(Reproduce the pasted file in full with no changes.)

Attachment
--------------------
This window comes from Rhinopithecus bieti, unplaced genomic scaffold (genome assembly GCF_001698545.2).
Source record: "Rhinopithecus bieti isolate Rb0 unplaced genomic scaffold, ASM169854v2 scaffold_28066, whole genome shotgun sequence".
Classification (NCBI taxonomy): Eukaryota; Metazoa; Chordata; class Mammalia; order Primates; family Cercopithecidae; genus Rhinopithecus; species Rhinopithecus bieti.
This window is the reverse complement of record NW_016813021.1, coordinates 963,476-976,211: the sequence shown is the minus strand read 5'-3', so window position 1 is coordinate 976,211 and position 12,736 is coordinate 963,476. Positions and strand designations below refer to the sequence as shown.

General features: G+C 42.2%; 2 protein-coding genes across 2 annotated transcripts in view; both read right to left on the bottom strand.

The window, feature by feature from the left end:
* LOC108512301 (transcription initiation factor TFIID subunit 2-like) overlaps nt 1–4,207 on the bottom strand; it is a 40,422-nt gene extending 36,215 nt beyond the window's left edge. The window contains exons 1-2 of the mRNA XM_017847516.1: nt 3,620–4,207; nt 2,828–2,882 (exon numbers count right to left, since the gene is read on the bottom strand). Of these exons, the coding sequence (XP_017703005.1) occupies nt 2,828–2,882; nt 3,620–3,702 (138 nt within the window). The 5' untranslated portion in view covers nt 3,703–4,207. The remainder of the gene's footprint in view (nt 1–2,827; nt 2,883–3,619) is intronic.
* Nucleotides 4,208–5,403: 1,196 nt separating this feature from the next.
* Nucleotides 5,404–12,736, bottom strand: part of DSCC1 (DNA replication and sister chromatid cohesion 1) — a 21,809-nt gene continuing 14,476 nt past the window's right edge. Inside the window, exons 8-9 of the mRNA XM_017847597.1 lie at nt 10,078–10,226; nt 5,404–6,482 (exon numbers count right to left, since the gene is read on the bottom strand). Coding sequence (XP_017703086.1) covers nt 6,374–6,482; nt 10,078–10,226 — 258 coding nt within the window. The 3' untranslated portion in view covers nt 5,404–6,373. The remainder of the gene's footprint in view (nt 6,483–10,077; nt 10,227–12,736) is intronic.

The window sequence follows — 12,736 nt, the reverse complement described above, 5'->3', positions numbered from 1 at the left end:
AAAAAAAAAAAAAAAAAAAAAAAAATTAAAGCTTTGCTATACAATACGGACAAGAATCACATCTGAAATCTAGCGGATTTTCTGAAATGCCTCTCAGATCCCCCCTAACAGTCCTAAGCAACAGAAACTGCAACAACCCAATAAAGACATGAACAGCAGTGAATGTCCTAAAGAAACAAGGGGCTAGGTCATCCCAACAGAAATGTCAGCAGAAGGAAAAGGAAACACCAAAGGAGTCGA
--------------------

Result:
This window comes from Rhinopithecus bieti, unplaced genomic scaffold (genome assembly GCF_001698545.2).
Source record: "Rhinopithecus bieti isolate Rb0 unplaced genomic scaffold, ASM169854v2 scaffold_28066, whole genome shotgun sequence".
Classification (NCBI taxonomy): Eukaryota; Metazoa; Chordata; class Mammalia; order Primates; family Cercopithecidae; genus Rhinopithecus; species Rhinopithecus bieti.
This window is the reverse complement of record NW_016813021.1, coordinates 963,476-976,211: the sequence shown is the minus strand read 5'-3', so window position 1 is coordinate 976,211 and position 12,736 is coordinate 963,476. Positions and strand designations below refer to the sequence as shown.

General features: G+C 42.2%; 2 protein-coding genes across 2 annotated transcripts in view; both read right to left on the bottom strand.

The window, feature by feature from the left end:
* LOC108512301 (transcription initiation factor TFIID subunit 2-like) overlaps nt 1–4,207 on the bottom strand; it is a 40,422-nt gene extending 36,215 nt beyond the window's left edge. The window contains exons 1-2 of the mRNA XM_017847516.1: nt 3,620–4,207; nt 2,828–2,882 (exon numbers count right to left, since the gene is read on the bottom strand). Of these exons, the coding sequence (XP_017703005.1) occupies nt 2,828–2,882; nt 3,620–3,702 (138 nt within the window). The 5' untranslated portion in view covers nt 3,703–4,207. The remainder of the gene's footprint in view (nt 1–2,827; nt 2,883–3,619) is intronic.
* Nucleotides 4,208–5,403: 1,196 nt separating this feature from the next.
* Nucleotides 5,404–12,736, bottom strand: part of DSCC1 (DNA replication and sister chromatid cohesion 1) — a 21,809-nt gene continuing 14,476 nt past the window's right edge. Inside the window, exons 8-9 of the mRNA XM_017847597.1 lie at nt 10,078–10,226; nt 5,404–6,482 (exon numbers count right to left, since the gene is read on the bottom strand). Coding sequence (XP_017703086.1) covers nt 6,374–6,482; nt 10,078–10,226 — 258 coding nt within the window. The 3' untranslated portion in view covers nt 5,404–6,373. The remainder of the gene's footprint in view (nt 6,483–10,077; nt 10,227–12,736) is intronic.

The window sequence follows — 12,736 nt, the reverse complement described above, 5'->3', positions numbered from 1 at the left end:
AAAAAAAAAAAAAAAAAAAAAAAAATTAAAGCTTTGCTATACAATACGGACAAGAATCACATCTGAAATCTAGCGGATTTTCTGAAATGCCTCTCAGATCCCCCCTAACAGTCCTAAGCAACAGAAACTGCAACAACCCAATAAAGACATGAACAGCAGTGAATGTCCTAAAGAAACAAGGGGCTAGGTCATCCCAACAGAAATGTCAGCAGAAGGAAAAGGAAACACCAAAGGAGTCGA